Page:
Alcoholism is the dependent relationship of a person to alcohol in expectation of a rewarding experience. Psychological, cultural, religious and social factors may affect both the patterns of alcohol use and the likelihood that alcohol problems will develop. The manner of the development of alcohol dependence varies from person to person - in terms of the duration and pattern of alcohol use, the order of the appearance of symptoms, the extent of physical addiction and complications.

Drinking may be part of student social life. What is important is that each individual recognises how alcohol affects them - as it affect people differently - and takes responsibility for this.

When does alcohol become a problem?
The intake of alcohol among the population in general can be represented as a continuum. At one end are 'teetotallers' who never take alcohol. At the other end are 'dependent drinkers' who abuse alcohol on a regular basis and expose themselves to the risk of dependence. A crucial fact in developing a harmful dependence is that it presupposes regular, heavy drinking. A prior history of non-problem drinking does not necessarily protect from the possible development of dependence which can be triggered by excessive use in the face of stress and adversity.

On the extreme end of this continuum, a person uses alcohol to survive and feel normal rather than to feel euphoric. In between the extremes are 'social drinkers' and 'habitual drinkers'. 'Social drinkers' are those who view consumption as a pleasurable experience. The key features of their pattern of consumption are choice and balance. Their desired end state is relaxation, with mild disinhibition and conviviality. Such drinkers avoid consumption when faced with stress or events requiring optimal performance. 'Habitual drinkers' are alcohol abusers. They use it to achieve rapid relaxation but they do not necessarily see it as a means of achieving an emotional or personality change. Their drinking may impact on their ability to drive, work and their personal relationships. They can eliminate alcohol use without undue difficulty if required, so while they are heavy drinkers, they would not be described as alcohol dependent.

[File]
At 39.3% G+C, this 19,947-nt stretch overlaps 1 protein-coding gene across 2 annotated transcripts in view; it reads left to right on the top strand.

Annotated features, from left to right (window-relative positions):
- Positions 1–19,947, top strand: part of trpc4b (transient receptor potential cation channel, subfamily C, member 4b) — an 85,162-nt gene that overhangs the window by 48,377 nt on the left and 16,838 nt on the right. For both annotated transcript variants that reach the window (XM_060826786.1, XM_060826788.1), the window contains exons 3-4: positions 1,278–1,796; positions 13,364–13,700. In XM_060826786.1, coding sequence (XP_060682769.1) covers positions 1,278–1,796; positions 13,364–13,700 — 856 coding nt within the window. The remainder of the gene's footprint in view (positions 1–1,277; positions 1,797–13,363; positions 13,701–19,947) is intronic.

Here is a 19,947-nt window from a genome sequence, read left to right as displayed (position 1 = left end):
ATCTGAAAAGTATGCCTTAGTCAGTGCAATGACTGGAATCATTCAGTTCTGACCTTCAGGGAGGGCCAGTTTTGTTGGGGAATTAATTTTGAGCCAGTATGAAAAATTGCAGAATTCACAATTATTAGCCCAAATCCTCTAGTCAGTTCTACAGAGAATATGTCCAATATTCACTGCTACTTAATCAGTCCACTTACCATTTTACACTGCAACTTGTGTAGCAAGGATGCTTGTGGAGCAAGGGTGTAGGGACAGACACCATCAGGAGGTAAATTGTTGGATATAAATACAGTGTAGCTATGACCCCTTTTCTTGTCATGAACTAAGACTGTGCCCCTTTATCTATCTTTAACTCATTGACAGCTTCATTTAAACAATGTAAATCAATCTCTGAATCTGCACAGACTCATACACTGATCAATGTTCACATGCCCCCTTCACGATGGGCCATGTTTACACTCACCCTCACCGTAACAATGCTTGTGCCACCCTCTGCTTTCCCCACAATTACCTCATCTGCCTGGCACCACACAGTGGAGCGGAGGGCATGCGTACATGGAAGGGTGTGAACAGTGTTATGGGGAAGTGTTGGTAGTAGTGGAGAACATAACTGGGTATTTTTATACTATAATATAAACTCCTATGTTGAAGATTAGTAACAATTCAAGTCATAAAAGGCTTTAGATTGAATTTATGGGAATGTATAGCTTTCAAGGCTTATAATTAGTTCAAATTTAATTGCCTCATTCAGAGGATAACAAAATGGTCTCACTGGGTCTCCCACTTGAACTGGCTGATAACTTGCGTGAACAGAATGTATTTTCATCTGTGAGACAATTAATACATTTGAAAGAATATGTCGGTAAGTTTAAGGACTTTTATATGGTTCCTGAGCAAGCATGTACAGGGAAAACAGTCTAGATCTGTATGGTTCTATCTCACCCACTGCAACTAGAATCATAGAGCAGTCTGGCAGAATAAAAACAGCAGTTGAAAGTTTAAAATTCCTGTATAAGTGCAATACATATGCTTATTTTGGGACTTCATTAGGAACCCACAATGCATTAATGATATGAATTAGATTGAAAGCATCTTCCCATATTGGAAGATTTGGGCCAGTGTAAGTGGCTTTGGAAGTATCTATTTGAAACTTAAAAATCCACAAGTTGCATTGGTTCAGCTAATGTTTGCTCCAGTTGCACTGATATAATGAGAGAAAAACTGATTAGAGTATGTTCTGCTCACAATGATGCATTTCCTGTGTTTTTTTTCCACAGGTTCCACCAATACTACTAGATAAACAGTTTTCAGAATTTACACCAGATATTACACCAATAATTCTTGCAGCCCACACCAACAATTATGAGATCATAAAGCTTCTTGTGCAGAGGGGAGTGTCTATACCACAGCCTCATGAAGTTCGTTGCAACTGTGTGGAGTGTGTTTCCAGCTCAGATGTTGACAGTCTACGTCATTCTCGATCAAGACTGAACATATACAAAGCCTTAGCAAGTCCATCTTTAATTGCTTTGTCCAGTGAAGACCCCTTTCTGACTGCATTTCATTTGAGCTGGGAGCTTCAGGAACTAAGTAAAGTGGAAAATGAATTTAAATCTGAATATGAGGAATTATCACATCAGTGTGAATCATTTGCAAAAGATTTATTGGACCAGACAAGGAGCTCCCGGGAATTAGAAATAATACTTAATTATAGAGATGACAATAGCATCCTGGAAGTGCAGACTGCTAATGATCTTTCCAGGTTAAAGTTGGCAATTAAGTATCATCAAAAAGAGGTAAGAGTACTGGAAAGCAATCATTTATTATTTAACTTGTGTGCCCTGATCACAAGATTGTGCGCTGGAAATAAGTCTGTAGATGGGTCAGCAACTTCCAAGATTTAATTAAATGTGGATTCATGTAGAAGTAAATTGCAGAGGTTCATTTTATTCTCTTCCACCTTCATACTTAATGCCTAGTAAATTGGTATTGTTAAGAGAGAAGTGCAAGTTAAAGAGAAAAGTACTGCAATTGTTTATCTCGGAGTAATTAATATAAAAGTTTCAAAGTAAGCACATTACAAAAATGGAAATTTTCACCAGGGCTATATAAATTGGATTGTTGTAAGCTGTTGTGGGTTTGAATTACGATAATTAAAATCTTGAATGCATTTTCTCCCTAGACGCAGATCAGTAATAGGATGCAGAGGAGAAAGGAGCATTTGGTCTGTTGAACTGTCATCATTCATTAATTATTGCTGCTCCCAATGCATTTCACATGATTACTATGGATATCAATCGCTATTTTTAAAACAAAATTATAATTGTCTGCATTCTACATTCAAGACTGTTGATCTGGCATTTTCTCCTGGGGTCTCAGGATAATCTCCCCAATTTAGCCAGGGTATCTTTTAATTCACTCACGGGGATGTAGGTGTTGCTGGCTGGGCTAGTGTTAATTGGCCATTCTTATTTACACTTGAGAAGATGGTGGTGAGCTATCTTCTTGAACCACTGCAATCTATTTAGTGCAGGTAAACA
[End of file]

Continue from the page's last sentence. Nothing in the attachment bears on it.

What are the basic symptoms of alcohol dependence?
There are a number, including:

  • Elevated Tolerance
    The person apparently functions normally following consumption of amounts of alcohol that would be toxic for a non-drinker. (S)he needs a markedly increased amount of alcohol to achieve the desired effect.
  • Blackouts
    Temporary memory loss occurs where the person has been able to function but is unable to recall details of behaviour, and this happens on a regular basis.
  • Euphoric Recall
    This is produced by the initial relaxing feeling of alcohol use, and is subsequently used as a defence mechanism. It provides a firm boost to the denial system of a dependent drinker as (s)he associates drinking with a sense of enjoyment despite adverse consequences in reality.
  • Emotional Compulsion/Mental Obsession
    The person experiences growing anticipation for and preoccupation with the use of alcohol and begins to change lifestyle, which now revolves around alcohol. There is a rigid regularity about the use and the activity is allocated priority status.
  • Loss of Choice
    Elevated tolerance combined with emotional compulsion lead to loss of choice. The person begins to experience loss of control over alcohol and becomes unable to predict the outcome once (s)he begins using it.

The dependence process